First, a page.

Why Artists Are Still Struggling Despite Web3

Why Artists Are Still Struggling Despite Web3

Beeple's $69 million haul for his collage "Everydays: The First 5000 Days" gave hope to artists who seemingly have given up on cashing in on their work. But for every artist who's hit it big with a digital collectible, thousands still struggle to pull in enough income from their art to live on.

So, how come Beeple made it big? Well, he was a pioneer, and his success hasn't eased up since then despite countless new entrants into the market. NFTs and crypto haven't been the panacea many artists hoped they would be. Barriers to entry exist in terms of time investment and access to capital. And even when artists find themselves on a blockchain, they're often unsure how to use the tech to their advantage.

A Moral Dilemma for Some

One of the biggest challenges artists seem to face is whether to sell their work for digital collectables, especially at a time when there's little demand. People still prefer physical over digital collectibles, so it could be hard to convince consumers that they should invest in your work. And artists often face tough decisions on what content to monetize – or even if they should do so.

Some artists believe that the more popular digital collectables are becoming, the more difficult it's going to be for those who don't want to use them. For instance, even if an artist already has an existing following, he may still turn his back on the prospect of minting his works into an digital collectables. The moral ground is that doing so will monetize something the artist considers "sacred." Hence, selling it as an digital collectable will only cheapen its value and turn what was once considered an "art piece" into nothing more than a digital asset.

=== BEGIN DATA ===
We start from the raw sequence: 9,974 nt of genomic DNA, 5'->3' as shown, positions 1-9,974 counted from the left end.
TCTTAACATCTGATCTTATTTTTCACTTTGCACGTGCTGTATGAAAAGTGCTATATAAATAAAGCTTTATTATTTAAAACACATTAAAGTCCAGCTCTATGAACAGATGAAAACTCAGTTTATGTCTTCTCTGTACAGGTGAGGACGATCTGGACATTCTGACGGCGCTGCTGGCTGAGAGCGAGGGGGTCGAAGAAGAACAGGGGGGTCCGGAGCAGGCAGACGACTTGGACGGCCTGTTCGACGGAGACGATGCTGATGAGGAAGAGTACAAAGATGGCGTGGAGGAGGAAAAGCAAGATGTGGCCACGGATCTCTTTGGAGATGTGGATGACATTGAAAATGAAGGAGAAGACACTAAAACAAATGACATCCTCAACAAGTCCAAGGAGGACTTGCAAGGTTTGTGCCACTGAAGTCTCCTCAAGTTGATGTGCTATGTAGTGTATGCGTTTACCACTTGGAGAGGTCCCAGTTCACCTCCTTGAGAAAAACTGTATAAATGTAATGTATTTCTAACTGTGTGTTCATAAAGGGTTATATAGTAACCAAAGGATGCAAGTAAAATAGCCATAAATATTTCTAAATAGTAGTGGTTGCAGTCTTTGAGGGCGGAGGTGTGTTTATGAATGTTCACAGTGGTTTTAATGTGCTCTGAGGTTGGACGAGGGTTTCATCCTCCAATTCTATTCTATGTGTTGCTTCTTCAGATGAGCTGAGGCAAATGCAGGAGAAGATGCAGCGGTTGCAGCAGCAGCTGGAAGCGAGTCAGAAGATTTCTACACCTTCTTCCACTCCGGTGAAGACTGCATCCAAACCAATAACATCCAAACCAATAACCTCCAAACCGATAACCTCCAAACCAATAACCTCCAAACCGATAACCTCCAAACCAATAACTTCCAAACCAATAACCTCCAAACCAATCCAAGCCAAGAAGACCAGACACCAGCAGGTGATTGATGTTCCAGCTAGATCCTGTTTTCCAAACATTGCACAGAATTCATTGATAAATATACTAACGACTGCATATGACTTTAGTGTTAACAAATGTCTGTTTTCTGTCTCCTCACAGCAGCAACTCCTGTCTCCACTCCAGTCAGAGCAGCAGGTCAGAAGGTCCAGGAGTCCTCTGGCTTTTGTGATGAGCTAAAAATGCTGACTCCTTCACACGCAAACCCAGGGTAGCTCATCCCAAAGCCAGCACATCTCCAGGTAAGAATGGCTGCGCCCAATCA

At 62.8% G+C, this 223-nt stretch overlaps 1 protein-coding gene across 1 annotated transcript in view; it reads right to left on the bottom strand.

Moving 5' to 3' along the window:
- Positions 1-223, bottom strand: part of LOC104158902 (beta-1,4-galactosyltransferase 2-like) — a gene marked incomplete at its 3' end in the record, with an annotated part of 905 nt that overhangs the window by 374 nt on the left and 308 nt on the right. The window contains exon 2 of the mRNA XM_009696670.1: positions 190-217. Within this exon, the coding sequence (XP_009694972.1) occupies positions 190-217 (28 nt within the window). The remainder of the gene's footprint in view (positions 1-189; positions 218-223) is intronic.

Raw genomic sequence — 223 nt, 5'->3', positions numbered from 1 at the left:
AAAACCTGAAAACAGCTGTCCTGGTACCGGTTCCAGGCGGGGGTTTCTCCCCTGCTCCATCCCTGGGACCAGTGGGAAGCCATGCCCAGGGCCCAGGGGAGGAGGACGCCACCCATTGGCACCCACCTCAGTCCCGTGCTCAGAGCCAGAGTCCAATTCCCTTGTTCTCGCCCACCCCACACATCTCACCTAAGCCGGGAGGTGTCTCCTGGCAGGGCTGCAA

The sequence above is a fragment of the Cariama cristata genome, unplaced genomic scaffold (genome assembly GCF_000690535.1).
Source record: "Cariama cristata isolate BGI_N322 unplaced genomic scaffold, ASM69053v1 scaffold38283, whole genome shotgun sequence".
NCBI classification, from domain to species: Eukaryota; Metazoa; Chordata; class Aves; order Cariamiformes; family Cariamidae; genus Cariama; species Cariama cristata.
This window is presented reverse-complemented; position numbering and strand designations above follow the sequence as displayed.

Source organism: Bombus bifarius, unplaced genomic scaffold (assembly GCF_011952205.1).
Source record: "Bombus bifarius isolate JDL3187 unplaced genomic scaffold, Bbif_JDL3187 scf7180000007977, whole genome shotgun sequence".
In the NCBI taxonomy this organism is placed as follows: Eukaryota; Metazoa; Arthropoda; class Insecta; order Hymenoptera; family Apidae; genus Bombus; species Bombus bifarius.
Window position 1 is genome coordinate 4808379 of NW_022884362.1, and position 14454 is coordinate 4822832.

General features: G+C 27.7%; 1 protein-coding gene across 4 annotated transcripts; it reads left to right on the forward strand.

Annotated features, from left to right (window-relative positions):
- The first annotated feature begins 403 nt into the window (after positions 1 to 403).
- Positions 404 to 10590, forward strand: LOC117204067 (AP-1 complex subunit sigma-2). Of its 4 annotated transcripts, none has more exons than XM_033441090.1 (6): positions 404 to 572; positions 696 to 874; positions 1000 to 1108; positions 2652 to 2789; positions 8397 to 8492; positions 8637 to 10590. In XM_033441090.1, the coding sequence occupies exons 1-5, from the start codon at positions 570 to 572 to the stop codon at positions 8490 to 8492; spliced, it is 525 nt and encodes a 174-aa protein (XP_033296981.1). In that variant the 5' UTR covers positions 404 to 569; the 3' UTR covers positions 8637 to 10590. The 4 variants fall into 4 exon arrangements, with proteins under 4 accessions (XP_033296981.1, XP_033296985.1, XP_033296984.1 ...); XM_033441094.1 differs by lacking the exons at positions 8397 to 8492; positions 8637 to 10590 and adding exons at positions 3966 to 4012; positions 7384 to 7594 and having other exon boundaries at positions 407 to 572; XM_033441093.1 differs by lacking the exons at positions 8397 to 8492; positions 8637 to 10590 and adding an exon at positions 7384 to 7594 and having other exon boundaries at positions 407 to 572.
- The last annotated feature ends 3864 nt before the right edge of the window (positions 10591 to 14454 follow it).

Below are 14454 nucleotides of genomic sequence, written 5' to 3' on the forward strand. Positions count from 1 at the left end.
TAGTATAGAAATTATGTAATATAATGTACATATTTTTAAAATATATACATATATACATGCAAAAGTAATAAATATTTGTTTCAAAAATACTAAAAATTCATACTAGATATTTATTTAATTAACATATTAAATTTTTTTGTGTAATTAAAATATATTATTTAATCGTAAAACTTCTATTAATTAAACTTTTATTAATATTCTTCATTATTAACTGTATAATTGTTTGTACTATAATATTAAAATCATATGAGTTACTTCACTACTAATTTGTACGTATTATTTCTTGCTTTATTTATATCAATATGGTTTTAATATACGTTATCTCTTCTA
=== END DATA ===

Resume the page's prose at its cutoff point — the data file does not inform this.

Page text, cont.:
Minting an artwork into an digital collectables doesn't diminish its value and quality; it just makes it more accessible to a wider audience. And as long as the artist is compensated for his work and uses the technology to its full potential, there's nothing wrong with that. But it's a wrong perception of digital collectables in their entirety.

Artists Are Still Learning How to Make Use Of DigitalCollectables

Even though artists have been reluctant to use blockchain technology, it doesn't mean they aren't using it. For instance, several artists are already uploading their works on digital collectables platforms, ultimately selling them to raise funds to make another piece. 

The only issue is that not everyone fully understands how this works. No matter how enticing the idea is, most artists don't want to be bothered with the technical aspects of launching their crypto-based platforms to sell their content, especially when they can easily put it up on existing marketplaces.

Opportunity to a Select Few

Unfortunately, many artists find themselves facing what seems like an impossible task: trying to cash in on their work without sacrificing the integrity of their craft. This dilemma will persist for as long as NFTs remain a niche market and fail to attract more people. However, this is not to say that there aren't any opportunities for them. They need to be more selective and creative in approaching the tech.

If you're an artist, first look at where your core audience is. If they are predominantly digital-savvy computer users, then perhaps the opportunity lies in taking NFTs into account when creating something new or reworking some of your older work.

Thievery and Scams

Another reason why many artists still struggle to cash in on their work is because of the issues of digital piracy and fraud. Artists have little recourse when something they created is stolen or misrepresented, as there's no way to prove who owns what.